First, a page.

Mass. Lawmakers Scramble to Preempt Voter Initiative

Published July 1, 2001

Perhaps hearing the footsteps of a possible statewide bilingual education reform initiative approaching in their not-too-distant future, Massachusetts policymakers have hurried to pass reform measures they can point to as meaningful, thus preempting a citizen initiative. On May 15, the state legislature’s Joint Education Committee held hearings to examine three legislative proposals currently under consideration.

Massachusetts law requires schools to offer bilingual education when at least 20 students in the district speak the same, non-English native language.

This spring, Dr. Rosalie Porter, a member of the Massachusetts Governor’s Education Reform Review Commission, testified before the U.S. House of Representatives that Limited English Proficient students scored lower than mainstream students on the Massachusetts Comprehensive Assessment System (MCAS) in all subjects and at all grade levels tested.

In an August 2000 READ Institute study she coauthored, Porter reported only one school district in the state had English learners who outscored mainstream students on any portion of the test: Chelsea fourth-grade English learners scored two points higher in math. Porter’s study, “Bilingual Students and the MCAS: Some Bright Spots in the Gloom,” also uncovered a number of significant problems in the Massachusetts Department of Education’s data collection and reporting pertaining to English learners.

At the state House hearings, Senator Guy Glodis (D-Worcester) vigorously defended a proposal he authored, which would effectively end transitional bilingual education altogether in the Commonwealth and replace it with one-year intensive English immersion programs.

“Our children are not learning English because they are not being taught in English,” Glodis testified. “The current system is not working. It’s a disaster.”

Glodis modeled his bill on laws approved as ballot referenda in California in 1998 and Arizona in 2000. The original 1998 legislation was written by California software entrepreneur Ron Unz, who led the initiatives in both states. Glodis has been in contact with Unz about a possible Massachusetts campaign and Unz–a Harvard University graduate–has indicated he would consider getting involved in such an effort.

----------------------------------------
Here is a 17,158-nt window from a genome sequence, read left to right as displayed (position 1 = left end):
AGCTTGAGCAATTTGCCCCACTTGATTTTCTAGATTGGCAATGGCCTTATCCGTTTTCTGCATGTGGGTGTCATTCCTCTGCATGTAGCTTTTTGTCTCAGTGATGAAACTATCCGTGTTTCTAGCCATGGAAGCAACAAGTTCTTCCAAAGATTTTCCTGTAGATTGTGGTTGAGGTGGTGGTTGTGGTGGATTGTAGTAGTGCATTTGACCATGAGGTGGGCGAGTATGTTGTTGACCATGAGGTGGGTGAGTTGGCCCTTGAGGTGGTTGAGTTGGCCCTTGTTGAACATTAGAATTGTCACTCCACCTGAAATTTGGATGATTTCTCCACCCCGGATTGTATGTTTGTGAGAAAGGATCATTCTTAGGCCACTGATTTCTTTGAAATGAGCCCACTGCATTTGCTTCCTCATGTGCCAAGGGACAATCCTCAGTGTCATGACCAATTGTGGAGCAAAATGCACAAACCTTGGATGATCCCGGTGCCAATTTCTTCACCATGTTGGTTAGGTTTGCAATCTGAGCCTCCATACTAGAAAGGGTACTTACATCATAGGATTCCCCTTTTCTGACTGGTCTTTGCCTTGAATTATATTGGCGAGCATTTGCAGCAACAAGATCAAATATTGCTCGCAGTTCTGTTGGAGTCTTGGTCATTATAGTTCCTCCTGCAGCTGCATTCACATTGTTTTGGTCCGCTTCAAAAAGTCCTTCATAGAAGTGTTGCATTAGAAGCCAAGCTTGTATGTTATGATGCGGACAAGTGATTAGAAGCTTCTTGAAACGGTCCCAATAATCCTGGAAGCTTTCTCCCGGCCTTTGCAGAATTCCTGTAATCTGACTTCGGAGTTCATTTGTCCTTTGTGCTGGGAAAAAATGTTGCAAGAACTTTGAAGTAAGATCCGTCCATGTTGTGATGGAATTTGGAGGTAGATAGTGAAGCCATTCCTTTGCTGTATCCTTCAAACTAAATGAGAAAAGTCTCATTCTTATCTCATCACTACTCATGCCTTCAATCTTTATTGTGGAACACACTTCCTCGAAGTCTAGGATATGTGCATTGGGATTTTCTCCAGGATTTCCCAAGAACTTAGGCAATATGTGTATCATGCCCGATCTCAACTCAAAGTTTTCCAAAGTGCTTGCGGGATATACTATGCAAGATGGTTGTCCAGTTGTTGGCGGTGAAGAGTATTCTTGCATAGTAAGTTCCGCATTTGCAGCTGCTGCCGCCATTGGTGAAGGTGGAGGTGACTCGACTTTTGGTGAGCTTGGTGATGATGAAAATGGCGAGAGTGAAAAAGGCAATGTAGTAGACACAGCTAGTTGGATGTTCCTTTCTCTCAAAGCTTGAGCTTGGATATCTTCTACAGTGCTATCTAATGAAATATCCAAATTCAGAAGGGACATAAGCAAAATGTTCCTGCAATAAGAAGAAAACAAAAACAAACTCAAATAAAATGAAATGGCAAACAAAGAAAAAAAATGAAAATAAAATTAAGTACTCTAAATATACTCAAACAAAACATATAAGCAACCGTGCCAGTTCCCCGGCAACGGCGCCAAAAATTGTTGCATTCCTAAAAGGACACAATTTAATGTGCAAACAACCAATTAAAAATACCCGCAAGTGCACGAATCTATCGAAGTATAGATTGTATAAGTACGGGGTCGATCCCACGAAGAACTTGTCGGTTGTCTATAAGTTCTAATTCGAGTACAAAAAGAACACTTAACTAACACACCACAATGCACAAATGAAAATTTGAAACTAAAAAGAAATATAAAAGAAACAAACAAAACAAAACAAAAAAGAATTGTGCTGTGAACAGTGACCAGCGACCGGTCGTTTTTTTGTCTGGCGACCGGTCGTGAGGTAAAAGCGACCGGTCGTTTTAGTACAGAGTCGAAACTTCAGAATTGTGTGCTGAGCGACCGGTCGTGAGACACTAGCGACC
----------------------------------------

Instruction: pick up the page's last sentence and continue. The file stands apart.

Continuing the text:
House Minority Whip Mary Rogeness (R-Longmeadow) spoke on behalf of legislation she has sponsored that would require school districts to obtain parental consent before placing students in transitional bilingual education programs. Her proposal also would require bilingual teachers to be fluent in English and ease current state laws requiring districts to offer bilingual education.

However, it was the proposal from Representative Antonio Cabral (D-New Bedford) that received the widest praise from the hearing’s participants. Touted as a “compromise” plan, its centerpiece calls for the creation of a new “bilingual structured immersion” education model for English learners as an alternative for school districts and parents. Instead of the English immersion programs implemented in California, Arizona, and elsewhere, the Cabral model would essentially mandate bilingual immersion where “30 percent of the day shall be conducted in the native [non-English] language of the student.”

Reform advocates were heartened by the Cabral plan’s insistence that school districts improve accountability for results and annually monitor the progress of Limited English Proficient students towards English fluency. State Commissioner of Education David Driscoll endorsed the bill, citing Cabral’s understanding of the need to improve current bilingual programs and his apparent willingness to work with reformers to produce a bill acceptable to all sides.

But Glodis, who has raised the possibility of a 2002 ballot referendum to abolish bilingual education, was not impressed. Calling Cabral’s proposal “a token attempt by the liberal left to appease real reformers,” Glodis told the Worcester Telegram & Gazette he was convinced there is “broad appeal” for such a referendum.

Don Soifer is executive vice president of the Lexington Institute. His email address is [email protected].

For more information . . .

The READ Institute study is available online at